Until recently, in his glass and lead pieces, Morris was fairly explicit about putting subject matter (mostly Duchampesque speculations on process and sex or illustrations of Cartesian dualism) into his art. But now that he is making only bloated plywood constructions, which serve mostly to destroy the contour and space of a room by butting off the floor on to the wall, floating from the ceiling or appearing as pointless obstacles to circulation, he seems to be concentrating on meaning. This victory for modernism has coincided with his retirement from the performing arts in order to concentrate on his role as theoretician. That he chose the passage from Panofsky which deals with slight changes of detail and the difference between factual and expressive meaning is significant for the purpose of isolating the kind of matters that preoccupy many of these artists. For the painters and sculptors whom I am discussing here are aware not only of the cycle of styles but of levels of meaning, of influences, of movements and of critical judgments. If the art they make is vacant or vacuous, it is intentionally so. Among these artists, for example, are three who did graduate work in art history, two Princeton graduates and a former seminarian. And Don Judd probably takes the prize in terms of knowing what it’s all about: he has studied philosophy and art history and is an art critic. In other words, the apparent simplicity of these artists’ work was arrived at through a series of complicated, highly informed decisions, each involving the elimination of whatever was felt to be nonessential.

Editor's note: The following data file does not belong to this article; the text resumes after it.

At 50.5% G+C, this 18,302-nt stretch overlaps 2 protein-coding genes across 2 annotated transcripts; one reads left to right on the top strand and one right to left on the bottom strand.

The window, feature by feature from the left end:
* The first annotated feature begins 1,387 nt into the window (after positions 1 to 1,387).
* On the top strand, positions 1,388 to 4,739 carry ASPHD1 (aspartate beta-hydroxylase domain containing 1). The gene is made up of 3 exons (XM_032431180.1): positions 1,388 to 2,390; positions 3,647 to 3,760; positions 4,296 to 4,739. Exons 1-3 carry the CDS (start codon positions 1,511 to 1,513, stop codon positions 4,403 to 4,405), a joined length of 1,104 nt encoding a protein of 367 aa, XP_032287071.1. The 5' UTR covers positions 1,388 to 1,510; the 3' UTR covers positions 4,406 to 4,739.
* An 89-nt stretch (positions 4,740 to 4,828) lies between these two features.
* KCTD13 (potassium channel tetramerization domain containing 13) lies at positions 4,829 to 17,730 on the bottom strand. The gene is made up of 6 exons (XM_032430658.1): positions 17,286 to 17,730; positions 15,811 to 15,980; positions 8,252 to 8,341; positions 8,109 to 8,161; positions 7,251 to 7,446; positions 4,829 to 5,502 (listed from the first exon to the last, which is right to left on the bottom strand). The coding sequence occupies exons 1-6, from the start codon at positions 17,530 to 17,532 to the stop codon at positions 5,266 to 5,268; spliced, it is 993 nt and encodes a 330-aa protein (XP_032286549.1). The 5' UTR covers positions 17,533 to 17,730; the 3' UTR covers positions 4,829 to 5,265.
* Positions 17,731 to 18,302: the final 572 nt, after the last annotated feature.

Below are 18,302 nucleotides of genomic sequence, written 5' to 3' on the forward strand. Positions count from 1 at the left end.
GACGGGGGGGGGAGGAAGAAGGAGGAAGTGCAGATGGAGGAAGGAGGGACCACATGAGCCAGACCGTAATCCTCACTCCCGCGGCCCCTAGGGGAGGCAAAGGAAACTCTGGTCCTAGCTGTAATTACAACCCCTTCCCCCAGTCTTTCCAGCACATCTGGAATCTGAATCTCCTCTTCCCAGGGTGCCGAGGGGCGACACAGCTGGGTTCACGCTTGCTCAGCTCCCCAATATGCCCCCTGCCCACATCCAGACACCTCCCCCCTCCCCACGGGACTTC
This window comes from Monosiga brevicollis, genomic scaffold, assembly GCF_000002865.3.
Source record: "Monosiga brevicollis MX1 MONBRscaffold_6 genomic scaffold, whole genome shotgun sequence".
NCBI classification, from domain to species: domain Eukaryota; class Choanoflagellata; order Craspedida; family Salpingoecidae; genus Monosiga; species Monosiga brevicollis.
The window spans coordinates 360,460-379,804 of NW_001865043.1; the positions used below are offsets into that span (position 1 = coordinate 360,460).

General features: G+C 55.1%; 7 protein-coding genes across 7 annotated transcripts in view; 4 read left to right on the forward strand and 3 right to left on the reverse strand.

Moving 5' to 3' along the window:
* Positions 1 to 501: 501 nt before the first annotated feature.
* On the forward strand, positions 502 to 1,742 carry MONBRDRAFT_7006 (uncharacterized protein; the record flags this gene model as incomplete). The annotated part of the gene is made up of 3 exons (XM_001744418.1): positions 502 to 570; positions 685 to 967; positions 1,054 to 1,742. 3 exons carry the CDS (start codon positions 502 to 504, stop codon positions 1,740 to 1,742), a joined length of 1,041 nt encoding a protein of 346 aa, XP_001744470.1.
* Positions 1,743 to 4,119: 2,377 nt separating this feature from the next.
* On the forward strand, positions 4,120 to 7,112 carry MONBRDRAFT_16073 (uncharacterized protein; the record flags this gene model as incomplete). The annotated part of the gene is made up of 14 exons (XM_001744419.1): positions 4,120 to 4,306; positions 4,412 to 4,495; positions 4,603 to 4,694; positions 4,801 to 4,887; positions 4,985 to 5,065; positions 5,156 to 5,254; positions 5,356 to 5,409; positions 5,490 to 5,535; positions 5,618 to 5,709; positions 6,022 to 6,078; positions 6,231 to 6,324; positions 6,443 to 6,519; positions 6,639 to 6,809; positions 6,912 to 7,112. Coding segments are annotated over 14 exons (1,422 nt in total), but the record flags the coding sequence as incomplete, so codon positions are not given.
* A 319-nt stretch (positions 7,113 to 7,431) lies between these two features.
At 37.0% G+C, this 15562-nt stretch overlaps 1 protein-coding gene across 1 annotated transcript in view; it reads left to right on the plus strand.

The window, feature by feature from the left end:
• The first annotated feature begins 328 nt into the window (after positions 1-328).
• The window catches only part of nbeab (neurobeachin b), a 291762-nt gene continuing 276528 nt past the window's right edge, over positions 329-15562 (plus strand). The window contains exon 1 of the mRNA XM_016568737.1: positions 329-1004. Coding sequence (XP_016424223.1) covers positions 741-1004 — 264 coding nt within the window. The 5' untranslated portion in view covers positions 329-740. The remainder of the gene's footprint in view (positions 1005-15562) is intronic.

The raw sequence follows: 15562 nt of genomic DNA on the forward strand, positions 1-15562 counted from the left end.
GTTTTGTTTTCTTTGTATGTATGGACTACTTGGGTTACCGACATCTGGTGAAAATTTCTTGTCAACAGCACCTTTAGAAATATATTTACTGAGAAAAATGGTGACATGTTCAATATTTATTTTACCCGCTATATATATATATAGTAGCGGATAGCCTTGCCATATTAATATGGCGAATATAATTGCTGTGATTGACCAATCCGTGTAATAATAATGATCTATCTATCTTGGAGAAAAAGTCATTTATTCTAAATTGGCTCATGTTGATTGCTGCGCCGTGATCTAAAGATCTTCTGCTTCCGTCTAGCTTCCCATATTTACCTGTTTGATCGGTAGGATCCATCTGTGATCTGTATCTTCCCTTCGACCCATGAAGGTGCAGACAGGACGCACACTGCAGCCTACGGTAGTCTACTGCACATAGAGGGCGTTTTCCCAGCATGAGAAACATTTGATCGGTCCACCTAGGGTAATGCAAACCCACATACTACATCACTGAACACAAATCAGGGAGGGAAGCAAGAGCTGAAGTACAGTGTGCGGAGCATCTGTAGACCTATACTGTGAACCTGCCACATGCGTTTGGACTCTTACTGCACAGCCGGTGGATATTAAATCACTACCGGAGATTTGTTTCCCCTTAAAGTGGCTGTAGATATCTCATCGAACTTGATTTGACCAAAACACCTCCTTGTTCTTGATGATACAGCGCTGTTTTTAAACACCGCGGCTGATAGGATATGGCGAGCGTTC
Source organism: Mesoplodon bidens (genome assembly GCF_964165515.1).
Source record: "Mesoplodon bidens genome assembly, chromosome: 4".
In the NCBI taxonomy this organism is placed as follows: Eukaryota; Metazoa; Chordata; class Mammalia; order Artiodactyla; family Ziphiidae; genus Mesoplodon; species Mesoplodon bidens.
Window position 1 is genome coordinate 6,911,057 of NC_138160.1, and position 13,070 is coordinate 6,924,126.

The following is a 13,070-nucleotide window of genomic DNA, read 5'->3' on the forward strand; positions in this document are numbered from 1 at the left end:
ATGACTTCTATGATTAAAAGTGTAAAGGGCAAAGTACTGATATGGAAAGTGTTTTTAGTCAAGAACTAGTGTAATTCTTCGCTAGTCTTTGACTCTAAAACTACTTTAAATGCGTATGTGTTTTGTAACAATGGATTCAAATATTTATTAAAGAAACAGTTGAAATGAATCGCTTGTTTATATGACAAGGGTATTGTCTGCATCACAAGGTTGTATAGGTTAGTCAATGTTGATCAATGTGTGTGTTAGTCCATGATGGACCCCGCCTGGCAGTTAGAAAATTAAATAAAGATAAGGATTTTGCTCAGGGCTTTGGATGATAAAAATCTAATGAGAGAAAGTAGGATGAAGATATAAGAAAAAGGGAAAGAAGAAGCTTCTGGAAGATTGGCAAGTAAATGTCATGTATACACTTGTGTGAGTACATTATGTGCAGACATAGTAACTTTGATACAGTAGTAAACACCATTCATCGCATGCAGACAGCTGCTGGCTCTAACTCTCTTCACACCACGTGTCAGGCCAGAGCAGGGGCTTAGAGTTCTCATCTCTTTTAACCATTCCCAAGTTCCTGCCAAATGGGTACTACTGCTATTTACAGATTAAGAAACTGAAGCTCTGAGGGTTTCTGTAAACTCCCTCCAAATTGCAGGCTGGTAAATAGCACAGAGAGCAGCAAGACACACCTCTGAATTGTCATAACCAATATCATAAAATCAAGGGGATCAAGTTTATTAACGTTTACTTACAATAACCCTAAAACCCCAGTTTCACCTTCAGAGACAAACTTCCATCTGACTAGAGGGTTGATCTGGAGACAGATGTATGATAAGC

Art for Ad’s sake
“Nowhere in world art has it been clearer than in Asia that anything irrational, momentary, spontaneous, unconscious, primitive, expressionistic, accidental, or informal, cannot be called serious art. Only blankness, complete awareness, disinterestedness; the ‘artist as artist’ only, of one and rational mind, ‘vacant and spiritual, empty and marvelous,’ in symmetries and regularities only; the changeless ‘human content’ the timeless supreme principle,’ the ageless ‘universal formula’ of art, nothing else . . .